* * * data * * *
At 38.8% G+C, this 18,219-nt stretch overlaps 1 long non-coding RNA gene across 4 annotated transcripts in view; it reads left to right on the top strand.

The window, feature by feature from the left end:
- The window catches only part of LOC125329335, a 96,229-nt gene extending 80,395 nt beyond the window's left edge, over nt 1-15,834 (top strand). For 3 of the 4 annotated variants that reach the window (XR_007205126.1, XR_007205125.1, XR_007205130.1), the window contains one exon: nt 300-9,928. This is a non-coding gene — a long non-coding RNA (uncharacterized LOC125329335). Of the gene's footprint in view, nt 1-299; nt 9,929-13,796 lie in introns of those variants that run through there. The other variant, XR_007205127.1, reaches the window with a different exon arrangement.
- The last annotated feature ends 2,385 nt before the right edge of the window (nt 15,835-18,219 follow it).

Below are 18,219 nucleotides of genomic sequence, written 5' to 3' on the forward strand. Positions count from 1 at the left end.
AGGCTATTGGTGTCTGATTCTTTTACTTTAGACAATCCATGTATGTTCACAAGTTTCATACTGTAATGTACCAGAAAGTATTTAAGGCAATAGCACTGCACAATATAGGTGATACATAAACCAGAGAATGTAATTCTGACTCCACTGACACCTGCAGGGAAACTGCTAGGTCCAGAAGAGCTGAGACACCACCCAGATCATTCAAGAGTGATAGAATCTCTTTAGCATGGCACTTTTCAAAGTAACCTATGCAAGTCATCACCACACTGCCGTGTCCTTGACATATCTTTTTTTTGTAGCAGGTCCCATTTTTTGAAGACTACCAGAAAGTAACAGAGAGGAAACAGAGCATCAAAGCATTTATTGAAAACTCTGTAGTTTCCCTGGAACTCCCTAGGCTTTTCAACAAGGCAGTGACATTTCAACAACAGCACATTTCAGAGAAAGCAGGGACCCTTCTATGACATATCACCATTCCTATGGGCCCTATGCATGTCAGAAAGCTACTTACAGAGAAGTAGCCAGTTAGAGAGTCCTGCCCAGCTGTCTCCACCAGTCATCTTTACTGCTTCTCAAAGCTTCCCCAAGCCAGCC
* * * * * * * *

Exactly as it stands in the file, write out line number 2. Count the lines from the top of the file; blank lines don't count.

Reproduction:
The window, feature by feature from the left end: